(Reuters) – Britain’s main stock index inched higher on Wednesday, led by gains in oil majors although investors remained cautious after Prime Minister Theresa May’s revised Brexit deal was defeated in parliament on Tuesday.
The FTSE 100 was up 0.1 percent and the FTSE 250 was roughly flat by 0835 GMT.
Oil heavyweights Shell and BP boosted the main bourse as oil prices rose on ongoing supply cuts from producer group OPEC and U.S. sanctions against Iran and Venezuela.
The index was also supported by Standard Life Aberdeen which rose 3 percent after posting full-year results and saying that it was doing away with a dual-CEO management structure.
Lawmakers voted against May’s amended Brexit deal by 391 to 242 on Tuesday, forcing parliament to decide whether to back a no-deal Brexit or seek a last-minute delay to the process.
Parliament will vote later on Wednesday on whether to leave the bloc with no deal. If a no-deal exit plan is rejected, a vote on Thursday will decide whether to seek to extend the Brexit deadline.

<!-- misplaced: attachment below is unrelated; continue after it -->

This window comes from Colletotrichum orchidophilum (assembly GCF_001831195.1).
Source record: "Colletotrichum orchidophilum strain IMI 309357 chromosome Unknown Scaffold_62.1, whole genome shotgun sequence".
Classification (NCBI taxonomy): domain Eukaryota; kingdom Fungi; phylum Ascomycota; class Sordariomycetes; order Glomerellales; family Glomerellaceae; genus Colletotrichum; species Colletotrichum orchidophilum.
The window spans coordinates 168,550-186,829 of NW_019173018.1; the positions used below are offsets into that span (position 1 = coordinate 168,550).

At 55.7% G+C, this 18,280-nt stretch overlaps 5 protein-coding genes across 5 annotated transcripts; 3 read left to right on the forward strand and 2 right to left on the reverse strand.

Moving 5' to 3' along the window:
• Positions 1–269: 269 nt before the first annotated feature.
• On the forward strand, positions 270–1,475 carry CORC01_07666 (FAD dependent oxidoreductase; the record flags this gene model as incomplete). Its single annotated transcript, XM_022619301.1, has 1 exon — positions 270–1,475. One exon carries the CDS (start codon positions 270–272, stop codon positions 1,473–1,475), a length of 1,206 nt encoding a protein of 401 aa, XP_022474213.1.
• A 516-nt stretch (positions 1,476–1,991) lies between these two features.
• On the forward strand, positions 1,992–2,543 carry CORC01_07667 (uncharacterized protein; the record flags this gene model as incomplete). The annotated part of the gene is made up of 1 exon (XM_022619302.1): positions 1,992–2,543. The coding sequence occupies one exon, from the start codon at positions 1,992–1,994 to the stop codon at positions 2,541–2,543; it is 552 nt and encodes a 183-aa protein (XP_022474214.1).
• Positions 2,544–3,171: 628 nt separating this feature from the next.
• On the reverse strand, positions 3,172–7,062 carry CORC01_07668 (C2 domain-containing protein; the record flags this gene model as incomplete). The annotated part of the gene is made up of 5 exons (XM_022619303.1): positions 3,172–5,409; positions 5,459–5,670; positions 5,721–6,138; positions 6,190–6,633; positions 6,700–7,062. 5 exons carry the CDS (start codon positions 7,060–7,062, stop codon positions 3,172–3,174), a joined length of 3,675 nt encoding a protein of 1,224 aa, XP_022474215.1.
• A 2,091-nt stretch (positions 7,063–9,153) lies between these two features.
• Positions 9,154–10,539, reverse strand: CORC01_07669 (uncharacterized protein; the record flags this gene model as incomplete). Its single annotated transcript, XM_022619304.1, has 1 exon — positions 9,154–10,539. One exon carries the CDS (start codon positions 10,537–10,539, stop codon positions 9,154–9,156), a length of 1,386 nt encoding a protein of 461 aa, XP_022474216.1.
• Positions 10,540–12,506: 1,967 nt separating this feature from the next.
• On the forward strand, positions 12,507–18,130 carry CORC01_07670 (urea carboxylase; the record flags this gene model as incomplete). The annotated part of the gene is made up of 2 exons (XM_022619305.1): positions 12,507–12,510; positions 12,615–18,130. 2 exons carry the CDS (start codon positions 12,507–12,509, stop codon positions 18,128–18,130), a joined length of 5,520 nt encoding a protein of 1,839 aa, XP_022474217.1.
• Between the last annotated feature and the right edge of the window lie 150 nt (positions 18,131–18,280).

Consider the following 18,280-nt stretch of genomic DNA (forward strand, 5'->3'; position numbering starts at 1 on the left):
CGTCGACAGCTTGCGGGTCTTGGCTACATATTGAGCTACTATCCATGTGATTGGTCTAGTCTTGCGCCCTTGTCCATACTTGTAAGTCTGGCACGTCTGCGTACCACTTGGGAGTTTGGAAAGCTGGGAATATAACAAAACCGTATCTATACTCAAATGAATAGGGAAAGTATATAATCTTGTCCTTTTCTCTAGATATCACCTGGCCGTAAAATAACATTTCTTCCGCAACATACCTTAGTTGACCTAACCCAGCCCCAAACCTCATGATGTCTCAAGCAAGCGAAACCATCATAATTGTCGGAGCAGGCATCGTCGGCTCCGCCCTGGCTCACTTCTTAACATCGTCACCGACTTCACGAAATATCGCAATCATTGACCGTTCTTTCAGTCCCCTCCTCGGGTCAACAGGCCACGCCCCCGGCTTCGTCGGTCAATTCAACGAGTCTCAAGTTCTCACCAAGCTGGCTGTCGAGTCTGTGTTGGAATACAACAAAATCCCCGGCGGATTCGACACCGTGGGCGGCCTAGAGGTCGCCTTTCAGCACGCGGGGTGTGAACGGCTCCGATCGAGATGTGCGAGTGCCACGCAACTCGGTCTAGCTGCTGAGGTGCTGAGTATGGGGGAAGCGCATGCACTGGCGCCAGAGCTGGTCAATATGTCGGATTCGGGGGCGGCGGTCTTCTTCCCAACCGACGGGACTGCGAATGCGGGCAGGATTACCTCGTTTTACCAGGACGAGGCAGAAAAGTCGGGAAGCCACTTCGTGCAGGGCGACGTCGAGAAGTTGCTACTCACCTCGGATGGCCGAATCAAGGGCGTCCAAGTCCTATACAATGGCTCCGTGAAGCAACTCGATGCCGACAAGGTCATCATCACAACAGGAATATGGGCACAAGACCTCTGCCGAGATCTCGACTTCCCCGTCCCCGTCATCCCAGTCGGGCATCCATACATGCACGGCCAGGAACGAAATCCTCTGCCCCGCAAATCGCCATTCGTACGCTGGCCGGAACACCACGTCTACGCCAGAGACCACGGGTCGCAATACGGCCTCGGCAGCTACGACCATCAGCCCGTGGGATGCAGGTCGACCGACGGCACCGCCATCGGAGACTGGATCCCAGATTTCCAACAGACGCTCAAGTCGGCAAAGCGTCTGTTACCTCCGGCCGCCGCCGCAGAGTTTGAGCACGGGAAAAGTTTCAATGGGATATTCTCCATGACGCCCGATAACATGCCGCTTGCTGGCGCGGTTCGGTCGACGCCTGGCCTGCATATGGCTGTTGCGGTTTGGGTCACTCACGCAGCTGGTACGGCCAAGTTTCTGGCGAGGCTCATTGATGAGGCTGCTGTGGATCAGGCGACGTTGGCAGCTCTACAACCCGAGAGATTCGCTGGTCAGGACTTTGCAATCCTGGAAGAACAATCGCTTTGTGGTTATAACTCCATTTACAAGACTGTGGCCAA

“While this (extending the deadline) is something that might well be easy to achieve as it kicks the can down the road, it is by no means certain that the EU might feel obliged to accommodate it, if the reason behind the request doesn’t have an endpoint goal behind it,” said CMC Markets analyst Michael Hewson.
Gains on the main index were limited by a fall in financial and industrial stocks, as well as retailer Kingfisher, which slipped 2.3 percent after a Stifel downgrade.
Cyber security firm Avast dropped 4.7 percent to the bottom of the mid-cap index after its long-time CEO stepped down and it reported marginally lower-than-expected adjusted revenue and earnings in its first annual results since listing last May.
Outsourcing firm Capita fell 2.5 percent after it said late on Tuesday that Australia’s Corporate Travel Management had made an unsolicited bid for its travel business.
But construction group Balfour Beatty added 2.5 percent after its 2018 profit rose.
(Reporting by Shashwat Awasthi in Bengaluru; Editing by Keith Weir)